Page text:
England have decided that rest will be the best cure for the team that slipped to their first series defeat on home soil against Sri Lanka. 10 of the 11 that played in the series are to miss the next round of County Championship games starting on Sunday, as well as NatWest T20 Blast games that precede them.
There is an irony in the only exception to the decision. Moeen Ali, who batted throughout the final day to take England within two balls of saving the Test and the series, will play in Worcestershire's Championship match against Glamorgan. While there will be few concerns about his batting, the England selectors will be keen to see him gain some more bowling time with the red ball after Moeen admitted in Leeds that he felt more confident delivering his doosra with the white ball.
Chris Woakes, who was also in the England squad for the Sri Lanka series but did not play, is free to play both in Warwickshire's T20 and Championship side.
All those not involved in matches will attend a two-day training camp in Loughborough, with the England squad for the first Test of the Investec series against India to be named in the middle of the week.
While the decision to rest the seam bowlers, in particular, is not a surprise, the decision to rest wicketkeeper Matt Prior is more perplexing. Prior endured a poor game with the gloves at Headingley and, having struggled with injury in the early stages of the season, had only kept in one first-class game before the Test series. As well as dropping a couple of chances, Prior also conceded 31 byes in the two-Test series.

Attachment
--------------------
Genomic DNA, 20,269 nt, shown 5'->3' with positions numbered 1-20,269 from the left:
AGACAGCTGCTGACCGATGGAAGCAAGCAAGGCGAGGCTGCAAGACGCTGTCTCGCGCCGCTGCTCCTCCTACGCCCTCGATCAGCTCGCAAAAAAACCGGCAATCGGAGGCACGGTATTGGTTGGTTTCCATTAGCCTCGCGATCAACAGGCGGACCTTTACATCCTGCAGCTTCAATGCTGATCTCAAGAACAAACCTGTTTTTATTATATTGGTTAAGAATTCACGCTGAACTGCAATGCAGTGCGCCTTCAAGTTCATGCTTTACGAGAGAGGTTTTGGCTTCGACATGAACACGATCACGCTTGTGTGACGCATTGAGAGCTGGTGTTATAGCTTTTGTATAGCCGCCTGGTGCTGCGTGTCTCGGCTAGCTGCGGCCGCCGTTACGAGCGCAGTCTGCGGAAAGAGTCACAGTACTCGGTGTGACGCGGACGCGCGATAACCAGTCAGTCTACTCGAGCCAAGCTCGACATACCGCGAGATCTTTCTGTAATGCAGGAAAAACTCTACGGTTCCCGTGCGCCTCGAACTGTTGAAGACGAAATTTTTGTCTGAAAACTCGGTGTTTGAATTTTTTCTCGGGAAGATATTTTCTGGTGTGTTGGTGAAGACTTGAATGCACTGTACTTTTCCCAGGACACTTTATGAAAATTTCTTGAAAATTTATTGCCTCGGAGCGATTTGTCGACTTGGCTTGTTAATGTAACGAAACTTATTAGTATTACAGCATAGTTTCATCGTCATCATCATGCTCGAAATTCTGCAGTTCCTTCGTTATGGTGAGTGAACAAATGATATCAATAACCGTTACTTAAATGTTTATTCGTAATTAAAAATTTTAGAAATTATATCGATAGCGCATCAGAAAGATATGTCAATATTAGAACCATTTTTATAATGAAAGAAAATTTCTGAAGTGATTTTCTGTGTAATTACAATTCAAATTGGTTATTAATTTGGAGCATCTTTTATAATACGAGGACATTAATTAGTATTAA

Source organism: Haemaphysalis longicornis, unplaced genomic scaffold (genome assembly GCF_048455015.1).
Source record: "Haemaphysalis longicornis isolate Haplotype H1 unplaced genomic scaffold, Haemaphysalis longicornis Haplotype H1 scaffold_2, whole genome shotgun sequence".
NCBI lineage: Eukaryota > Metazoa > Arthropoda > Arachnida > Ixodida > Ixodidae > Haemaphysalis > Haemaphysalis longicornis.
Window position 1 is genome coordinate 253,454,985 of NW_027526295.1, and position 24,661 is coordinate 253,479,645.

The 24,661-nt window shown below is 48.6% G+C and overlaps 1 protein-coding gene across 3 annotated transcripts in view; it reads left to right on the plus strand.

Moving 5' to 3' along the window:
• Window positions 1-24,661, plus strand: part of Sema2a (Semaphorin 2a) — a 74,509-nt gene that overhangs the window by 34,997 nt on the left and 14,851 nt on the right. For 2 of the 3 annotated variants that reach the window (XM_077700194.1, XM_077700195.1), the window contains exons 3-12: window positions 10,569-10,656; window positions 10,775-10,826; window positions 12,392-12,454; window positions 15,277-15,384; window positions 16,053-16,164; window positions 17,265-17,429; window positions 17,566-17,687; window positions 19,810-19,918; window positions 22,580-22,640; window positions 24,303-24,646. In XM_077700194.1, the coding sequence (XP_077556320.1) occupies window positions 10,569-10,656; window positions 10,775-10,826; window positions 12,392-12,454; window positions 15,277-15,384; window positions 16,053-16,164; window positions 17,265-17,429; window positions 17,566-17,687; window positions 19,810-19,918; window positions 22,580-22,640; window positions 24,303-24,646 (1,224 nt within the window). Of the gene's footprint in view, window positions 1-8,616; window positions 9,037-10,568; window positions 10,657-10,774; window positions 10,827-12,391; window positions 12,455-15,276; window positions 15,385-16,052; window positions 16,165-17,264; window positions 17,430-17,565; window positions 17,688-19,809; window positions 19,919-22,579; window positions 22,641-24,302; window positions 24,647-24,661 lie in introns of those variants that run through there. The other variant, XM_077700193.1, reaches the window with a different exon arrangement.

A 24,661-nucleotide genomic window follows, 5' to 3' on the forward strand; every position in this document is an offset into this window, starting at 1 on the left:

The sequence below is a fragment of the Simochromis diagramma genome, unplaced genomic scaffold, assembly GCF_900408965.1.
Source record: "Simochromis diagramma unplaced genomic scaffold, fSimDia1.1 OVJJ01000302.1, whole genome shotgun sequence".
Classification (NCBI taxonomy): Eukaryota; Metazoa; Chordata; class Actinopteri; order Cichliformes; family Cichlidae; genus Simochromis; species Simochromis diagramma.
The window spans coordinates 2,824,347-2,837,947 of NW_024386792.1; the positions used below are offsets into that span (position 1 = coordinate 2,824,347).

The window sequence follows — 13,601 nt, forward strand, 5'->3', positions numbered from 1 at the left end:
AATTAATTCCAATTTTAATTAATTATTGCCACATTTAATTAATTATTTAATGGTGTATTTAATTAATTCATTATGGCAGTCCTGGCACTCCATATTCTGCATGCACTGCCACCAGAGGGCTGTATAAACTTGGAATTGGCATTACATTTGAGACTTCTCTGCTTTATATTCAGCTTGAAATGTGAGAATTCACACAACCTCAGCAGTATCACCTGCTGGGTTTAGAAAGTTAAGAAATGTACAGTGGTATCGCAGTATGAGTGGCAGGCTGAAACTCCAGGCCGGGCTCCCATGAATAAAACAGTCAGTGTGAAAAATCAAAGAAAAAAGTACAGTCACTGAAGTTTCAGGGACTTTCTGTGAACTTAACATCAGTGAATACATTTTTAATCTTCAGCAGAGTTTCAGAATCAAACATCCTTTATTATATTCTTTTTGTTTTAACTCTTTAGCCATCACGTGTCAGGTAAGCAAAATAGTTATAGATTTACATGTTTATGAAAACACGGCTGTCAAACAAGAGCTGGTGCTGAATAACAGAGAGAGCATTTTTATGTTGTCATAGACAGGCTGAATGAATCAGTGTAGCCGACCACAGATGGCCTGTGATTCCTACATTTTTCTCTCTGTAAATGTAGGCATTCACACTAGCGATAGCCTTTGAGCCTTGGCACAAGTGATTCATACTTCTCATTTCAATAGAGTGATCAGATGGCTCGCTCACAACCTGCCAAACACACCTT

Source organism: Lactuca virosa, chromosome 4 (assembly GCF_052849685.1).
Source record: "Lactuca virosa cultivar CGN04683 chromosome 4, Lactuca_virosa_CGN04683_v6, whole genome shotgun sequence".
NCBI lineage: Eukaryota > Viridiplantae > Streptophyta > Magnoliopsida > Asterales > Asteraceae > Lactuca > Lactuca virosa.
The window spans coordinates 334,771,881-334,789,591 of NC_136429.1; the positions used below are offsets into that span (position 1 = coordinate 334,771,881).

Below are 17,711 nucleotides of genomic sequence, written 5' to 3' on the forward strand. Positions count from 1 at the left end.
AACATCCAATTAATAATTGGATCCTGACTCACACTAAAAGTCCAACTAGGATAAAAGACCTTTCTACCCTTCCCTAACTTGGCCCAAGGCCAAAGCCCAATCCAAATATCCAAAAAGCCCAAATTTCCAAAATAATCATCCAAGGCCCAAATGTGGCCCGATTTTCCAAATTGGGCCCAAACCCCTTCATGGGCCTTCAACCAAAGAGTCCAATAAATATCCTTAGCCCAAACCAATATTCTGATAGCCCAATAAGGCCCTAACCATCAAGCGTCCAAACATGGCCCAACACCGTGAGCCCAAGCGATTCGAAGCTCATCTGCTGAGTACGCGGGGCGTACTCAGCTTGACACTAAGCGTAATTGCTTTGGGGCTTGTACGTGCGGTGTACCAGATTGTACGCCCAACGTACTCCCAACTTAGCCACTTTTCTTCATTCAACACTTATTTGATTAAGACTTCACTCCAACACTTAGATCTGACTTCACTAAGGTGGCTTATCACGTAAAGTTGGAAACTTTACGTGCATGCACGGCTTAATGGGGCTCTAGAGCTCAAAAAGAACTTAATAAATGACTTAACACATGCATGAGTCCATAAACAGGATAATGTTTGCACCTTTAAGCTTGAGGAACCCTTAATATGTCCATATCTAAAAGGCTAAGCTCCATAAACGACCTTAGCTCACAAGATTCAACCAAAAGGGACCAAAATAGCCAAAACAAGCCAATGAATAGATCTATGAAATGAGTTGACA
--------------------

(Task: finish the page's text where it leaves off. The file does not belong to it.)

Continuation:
England's inconsistent performance against Sri Lanka might have convinced the team management that the players required more time in the middle. But, perhaps with one eye to the future schedule - the entire five-Test series against India takes place in a six-week window - it has instead been concluded that rest may be of more benefit.
It was alarming to note how jaded some England players appeared towards the end of the second Test. James Anderson, despite an otherwise exemplary series, experienced one of his worst days in several years on the fourth day at Headingley, while Stuart Broad has a long-standing knee problem that limited him to two first-class games ahead of the series and appeared to be hampering him at times during it. Chris Jordan, so impressive in the limited-overs series and in early-season for Sussex, also appeared to have lost just a bit of nip.
It was also noticeable that those men - Joe Root and Prior, in particular - exposed to the pace and hostility of Mitchell Johnson in Australia seemed least able to cope with the pace of the Sri Lankan seamer Dhammika Prasad. England's problems may well stem more from feeling mentally jaded than physically.
Indeed, in years to come, the burn out of Jonathan Trott, the premature retirement of Graeme Swann, even the struggles of Alastair Cook and Steven Finn, may be seen as a reflection of a schedule that simply asks too much - physically but most of all mentally - of the best players. Nearly 300 days a year in hotels and, just as importantly, in the somewhat intense England environment, does little to retain the joy and freshness that is required to excel at the top level in sport.
Perhaps it is more surprising that the players have been withdrawn from Friday night's T20 programme. Not only might the relative freedom of a white-ball innings have freed up the likes of Cook to recover some form but, only a few weeks ago, the ECB re-launched the competition with assurances that England players would be made available more often. Even with the county game fighting for relevance and financial viability, it seems it will receive little help from the England camp.